‘He represented beautiful, terrible things about country'

By
April 7, 2011 02:34

Hundreds bid farewell to actor and theater director Juliano Mer-Khamis, gunned to death in Jenin.

4 minute read.



Funeral for Juliano Mer-Khamis

Mer-Khamis Funeral 311. (photo credit: Ben Hartman)

Hundreds gathered at the cemetery of Kibbutz Ramot Menashe on Wednesday to bid farewell to actor and theater director Juliano Mer-Khamis, 52, who was gunned down Monday in front of the theater he opened and operated in the West Bank city of Jenin.

The eulogies were given in Arabic, Hebrew and English, befitting the Nazarene son of a Jewish mother and an Arab Christian father who spent his life straddling two worlds at war with one another.

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Mer-Khamis was buried next to his mother, Arna, after his coffin was brought from the Al- Midan theater in Haifa where a ceremony was held the day before in his memory. Before arriving in Ramot Menashe, the coffin was taken to the Jilma checkpoint in the West Bank, where Mer-Khamis’s friends and colleagues from Jenin came to pay their last respects.

Avi Nesher, who directed Mer- Khamis in a film where he played a fighter in the Lehi (Stern Group) pre-state Jewish militia, told The Jerusalem Post his longtime friend and colleague was a talent without peer, and a man whose life revealed everything terrible and beautiful in Israel.

“He was one of the greatest actors who ever lived here. He acted in my film Rage and Glory, where he played a fighter in the Lehi. In Israel it was a big failure but a big success in Hollywood, where they wanted to make him the new Antonio Banderas but he didn’t want that. He felt too much a part of this place, he didn’t want to leave.

“He felt very close to his Jewish part and very close to his Arab part. He represented everything beautiful and terrible about this country; he served in the IDF but was also friends with the toughest terrorist in Jenin (Al-Aksa Martyrs Brigade Jenin commander Zakariya Zubeida), he made the journey from side to side and didn’t belong to any one side alone. His story is the story of this place.”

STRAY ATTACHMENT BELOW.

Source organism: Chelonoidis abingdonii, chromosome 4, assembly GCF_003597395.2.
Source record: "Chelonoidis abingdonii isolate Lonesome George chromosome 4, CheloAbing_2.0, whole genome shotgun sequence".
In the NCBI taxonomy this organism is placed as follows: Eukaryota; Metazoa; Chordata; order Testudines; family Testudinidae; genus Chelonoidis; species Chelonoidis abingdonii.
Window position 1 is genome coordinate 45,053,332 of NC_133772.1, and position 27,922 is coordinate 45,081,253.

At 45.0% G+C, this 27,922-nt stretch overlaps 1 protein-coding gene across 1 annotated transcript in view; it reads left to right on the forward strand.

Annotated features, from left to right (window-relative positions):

Nesher said Mer-Khamis forced people to think hard about their preconceptions as well.

“His role was to be a provocateur, to cause people to think whether or not there really is that big a difference between the two peoples... His legacy is to show us that there isn’t that big a difference between the two peoples, and this is the most dangerous thing to say here.”

Late in the ceremony, Zakariya Zubeida eulogized his friend by cell phone from the Jenin refugee camp. He spoke in Arabic to a rapt crowd, sending his love to Mer-Khamis’s two children and his wife, who is nine months pregnant with twins. He also said he would find the murderers, and vowed that they would be shown no mercy.

Zubeida also spoke of the young men who and women who acted at the Freedom Theater and the opportunities it presented for them. He vowed to continue what Mer-Khamis taught him, “that children must carry only the guns of cultural change.”

Zubeida and Mer-Khamis opened the Freedom Theater in 2006 as a community theater that gave young people in the West Bank city a cultural and creative outlet.

Mer-Khamis was outspoken in his belief that culture and art could be powerful tools of popular struggle and empowerment.

The plays he produced at his theater were controversial in Jenin and he received no shortage of death threats from locals angry at his co-ed productions and the progressive themes in his plays.

Israeli filmmaker Udi Aloni, the head cinema coach at the Freedom Theater, eulogized his friend, choking back tears.

“I tried to write, but it was just a thousand words and tears all mixed together. So I’ll just speak from my heart.

“When you told me to come help you teach in Jenin, I said of course. I didn’t realize that you’re opening the best school for myself and you gave me the most positive time in my life.

“People in Israel used to talk about you as a little bit of a madman so they wouldn’t have to confront the reality that you are the only sane voice in the insanity of this place,” Aloni said.

“People said you were Israeli in Palestine and a Palestinian in Israel. This is not true, you were a Palestinian in Palestine, you were a Jew in Israel and most of all you were a human in every part of the world.”

At the end of the ceremony, the mourners erupted in a long, loud round of applause. It seemed a final curtain call of sorts for the famed actor, lasting until the applause faded into the wails of Mer-Khamis’s loved ones.


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